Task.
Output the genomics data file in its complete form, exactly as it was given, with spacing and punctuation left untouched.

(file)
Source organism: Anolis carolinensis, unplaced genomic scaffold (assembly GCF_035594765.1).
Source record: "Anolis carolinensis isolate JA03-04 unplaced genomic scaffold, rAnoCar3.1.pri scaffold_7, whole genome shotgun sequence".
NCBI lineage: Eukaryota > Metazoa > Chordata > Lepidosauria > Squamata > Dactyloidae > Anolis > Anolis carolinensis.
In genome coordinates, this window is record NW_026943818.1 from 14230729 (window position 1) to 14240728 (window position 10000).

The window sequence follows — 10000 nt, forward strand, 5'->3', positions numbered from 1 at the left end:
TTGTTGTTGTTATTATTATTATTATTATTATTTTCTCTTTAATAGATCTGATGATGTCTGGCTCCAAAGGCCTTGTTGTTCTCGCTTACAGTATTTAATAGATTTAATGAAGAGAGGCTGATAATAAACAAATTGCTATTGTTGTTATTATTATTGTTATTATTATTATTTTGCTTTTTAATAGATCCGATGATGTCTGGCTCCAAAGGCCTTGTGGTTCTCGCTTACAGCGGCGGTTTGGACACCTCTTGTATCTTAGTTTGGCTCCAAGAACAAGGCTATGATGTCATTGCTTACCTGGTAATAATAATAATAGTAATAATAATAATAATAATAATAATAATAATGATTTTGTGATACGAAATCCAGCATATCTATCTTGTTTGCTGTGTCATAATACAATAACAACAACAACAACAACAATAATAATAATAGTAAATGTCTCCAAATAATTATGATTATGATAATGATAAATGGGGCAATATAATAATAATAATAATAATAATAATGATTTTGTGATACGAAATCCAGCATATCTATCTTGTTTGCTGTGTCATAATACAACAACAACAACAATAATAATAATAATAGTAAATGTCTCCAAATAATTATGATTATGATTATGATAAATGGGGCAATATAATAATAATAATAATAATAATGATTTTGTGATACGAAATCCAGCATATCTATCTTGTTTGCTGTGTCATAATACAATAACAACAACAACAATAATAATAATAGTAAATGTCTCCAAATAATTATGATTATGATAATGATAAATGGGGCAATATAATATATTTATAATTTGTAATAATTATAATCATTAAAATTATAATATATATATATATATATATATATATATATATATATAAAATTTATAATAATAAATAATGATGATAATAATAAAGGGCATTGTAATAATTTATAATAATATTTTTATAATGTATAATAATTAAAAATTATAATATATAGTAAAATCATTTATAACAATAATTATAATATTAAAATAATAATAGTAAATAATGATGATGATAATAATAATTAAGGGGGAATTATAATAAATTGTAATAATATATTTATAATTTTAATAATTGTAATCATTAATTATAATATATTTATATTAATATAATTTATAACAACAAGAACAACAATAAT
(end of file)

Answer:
Source organism: Anolis carolinensis, unplaced genomic scaffold (assembly GCF_035594765.1).
Source record: "Anolis carolinensis isolate JA03-04 unplaced genomic scaffold, rAnoCar3.1.pri scaffold_7, whole genome shotgun sequence".
NCBI lineage: Eukaryota > Metazoa > Chordata > Lepidosauria > Squamata > Dactyloidae > Anolis > Anolis carolinensis.
In genome coordinates, this window is record NW_026943818.1 from 14230729 (window position 1) to 14240728 (window position 10000).

The window sequence follows — 10000 nt, forward strand, 5'->3', positions numbered from 1 at the left end:
TTGTTGTTGTTATTATTATTATTATTATTATTTTCTCTTTAATAGATCTGATGATGTCTGGCTCCAAAGGCCTTGTTGTTCTCGCTTACAGTATTTAATAGATTTAATGAAGAGAGGCTGATAATAAACAAATTGCTATTGTTGTTATTATTATTGTTATTATTATTATTTTGCTTTTTAATAGATCCGATGATGTCTGGCTCCAAAGGCCTTGTGGTTCTCGCTTACAGCGGCGGTTTGGACACCTCTTGTATCTTAGTTTGGCTCCAAGAACAAGGCTATGATGTCATTGCTTACCTGGTAATAATAATAATAGTAATAATAATAATAATAATAATAATAATAATGATTTTGTGATACGAAATCCAGCATATCTATCTTGTTTGCTGTGTCATAATACAATAACAACAACAACAACAACAATAATAATAATAGTAAATGTCTCCAAATAATTATGATTATGATAATGATAAATGGGGCAATATAATAATAATAATAATAATAATAATGATTTTGTGATACGAAATCCAGCATATCTATCTTGTTTGCTGTGTCATAATACAACAACAACAACAATAATAATAATAATAGTAAATGTCTCCAAATAATTATGATTATGATTATGATAAATGGGGCAATATAATAATAATAATAATAATAATGATTTTGTGATACGAAATCCAGCATATCTATCTTGTTTGCTGTGTCATAATACAATAACAACAACAACAATAATAATAATAGTAAATGTCTCCAAATAATTATGATTATGATAATGATAAATGGGGCAATATAATATATTTATAATTTGTAATAATTATAATCATTAAAATTATAATATATATATATATATATATATATATATATATATATAAAATTTATAATAATAAATAATGATGATAATAATAAAGGGCATTGTAATAATTTATAATAATATTTTTATAATGTATAATAATTAAAAATTATAATATATAGTAAAATCATTTATAACAATAATTATAATATTAAAATAATAATAGTAAATAATGATGATGATAATAATAATTAAGGGGGAATTATAATAAATTGTAATAATATATTTATAATTTTAATAATTGTAATCATTAATTATAATATATTTATATTAATATAATTTATAACAACAAGAACAACAATAAT